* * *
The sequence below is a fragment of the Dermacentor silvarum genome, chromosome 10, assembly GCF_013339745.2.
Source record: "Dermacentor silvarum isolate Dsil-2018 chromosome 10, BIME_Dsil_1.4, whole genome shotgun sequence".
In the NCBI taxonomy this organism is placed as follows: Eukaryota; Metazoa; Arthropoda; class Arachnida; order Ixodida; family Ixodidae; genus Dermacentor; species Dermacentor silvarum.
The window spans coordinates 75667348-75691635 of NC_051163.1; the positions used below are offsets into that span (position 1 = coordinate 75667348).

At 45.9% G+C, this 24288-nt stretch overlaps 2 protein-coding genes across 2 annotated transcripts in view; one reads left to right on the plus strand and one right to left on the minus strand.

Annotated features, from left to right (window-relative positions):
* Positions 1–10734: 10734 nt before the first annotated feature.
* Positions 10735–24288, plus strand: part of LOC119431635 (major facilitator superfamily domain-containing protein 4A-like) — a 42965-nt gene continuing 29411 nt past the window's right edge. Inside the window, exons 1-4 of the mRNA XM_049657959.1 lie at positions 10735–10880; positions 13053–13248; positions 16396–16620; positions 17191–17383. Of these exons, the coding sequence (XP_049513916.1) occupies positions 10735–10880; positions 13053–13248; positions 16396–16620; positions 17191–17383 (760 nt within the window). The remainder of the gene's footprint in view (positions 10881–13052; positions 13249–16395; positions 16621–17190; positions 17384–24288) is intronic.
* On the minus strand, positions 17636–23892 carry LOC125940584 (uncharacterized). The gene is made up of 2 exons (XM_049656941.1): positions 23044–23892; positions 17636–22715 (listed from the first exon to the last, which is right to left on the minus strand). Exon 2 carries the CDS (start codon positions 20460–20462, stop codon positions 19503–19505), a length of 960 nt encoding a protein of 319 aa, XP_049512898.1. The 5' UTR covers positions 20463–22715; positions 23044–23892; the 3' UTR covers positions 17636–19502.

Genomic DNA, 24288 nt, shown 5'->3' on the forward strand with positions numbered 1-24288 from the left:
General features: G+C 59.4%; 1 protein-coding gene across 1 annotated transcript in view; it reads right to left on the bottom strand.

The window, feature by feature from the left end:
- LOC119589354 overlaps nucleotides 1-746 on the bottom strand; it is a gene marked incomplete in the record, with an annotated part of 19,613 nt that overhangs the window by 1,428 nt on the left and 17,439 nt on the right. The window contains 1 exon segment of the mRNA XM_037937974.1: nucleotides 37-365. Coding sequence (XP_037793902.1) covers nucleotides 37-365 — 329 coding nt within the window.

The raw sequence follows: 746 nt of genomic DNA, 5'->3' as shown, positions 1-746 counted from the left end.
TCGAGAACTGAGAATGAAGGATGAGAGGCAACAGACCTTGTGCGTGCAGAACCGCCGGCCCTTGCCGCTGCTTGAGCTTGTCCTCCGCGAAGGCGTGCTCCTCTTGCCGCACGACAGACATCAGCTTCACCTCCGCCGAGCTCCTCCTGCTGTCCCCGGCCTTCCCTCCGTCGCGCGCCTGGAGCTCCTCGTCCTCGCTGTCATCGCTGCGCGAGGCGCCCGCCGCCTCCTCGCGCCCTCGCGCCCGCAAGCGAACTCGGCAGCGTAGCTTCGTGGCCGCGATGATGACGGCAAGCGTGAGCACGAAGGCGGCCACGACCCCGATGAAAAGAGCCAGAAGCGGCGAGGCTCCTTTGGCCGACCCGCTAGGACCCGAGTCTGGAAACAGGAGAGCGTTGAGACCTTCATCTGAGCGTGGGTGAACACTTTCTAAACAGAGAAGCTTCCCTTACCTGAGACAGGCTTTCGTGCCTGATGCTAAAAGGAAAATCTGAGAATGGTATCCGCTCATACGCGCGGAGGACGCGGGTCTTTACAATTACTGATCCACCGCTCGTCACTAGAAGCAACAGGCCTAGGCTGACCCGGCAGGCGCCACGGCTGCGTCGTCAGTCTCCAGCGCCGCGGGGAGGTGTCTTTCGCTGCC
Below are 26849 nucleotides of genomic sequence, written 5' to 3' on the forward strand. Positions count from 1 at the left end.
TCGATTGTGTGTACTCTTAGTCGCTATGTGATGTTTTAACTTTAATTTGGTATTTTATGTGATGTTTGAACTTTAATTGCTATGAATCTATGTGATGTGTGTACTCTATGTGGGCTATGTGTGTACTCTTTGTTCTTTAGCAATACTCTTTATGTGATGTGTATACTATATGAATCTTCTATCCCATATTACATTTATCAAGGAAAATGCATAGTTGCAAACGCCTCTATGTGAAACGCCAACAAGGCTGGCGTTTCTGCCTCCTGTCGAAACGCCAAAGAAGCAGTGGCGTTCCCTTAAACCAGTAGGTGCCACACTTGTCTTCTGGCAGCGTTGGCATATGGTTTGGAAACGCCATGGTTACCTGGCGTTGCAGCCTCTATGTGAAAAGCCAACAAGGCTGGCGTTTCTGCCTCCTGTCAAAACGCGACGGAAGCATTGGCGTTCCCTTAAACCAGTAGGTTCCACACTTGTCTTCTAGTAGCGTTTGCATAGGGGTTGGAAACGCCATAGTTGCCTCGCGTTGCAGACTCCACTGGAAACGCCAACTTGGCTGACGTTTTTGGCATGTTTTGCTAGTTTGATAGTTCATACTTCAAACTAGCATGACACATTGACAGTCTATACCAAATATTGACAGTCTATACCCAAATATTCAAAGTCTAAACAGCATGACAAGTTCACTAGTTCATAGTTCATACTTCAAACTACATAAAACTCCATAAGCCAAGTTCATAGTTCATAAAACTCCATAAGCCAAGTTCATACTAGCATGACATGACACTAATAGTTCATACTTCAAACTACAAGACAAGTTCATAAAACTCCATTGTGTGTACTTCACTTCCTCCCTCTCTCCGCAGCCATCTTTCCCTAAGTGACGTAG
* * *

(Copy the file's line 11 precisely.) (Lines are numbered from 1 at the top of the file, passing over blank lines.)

General features: G+C 59.4%; 1 protein-coding gene across 1 annotated transcript in view; it reads right to left on the bottom strand.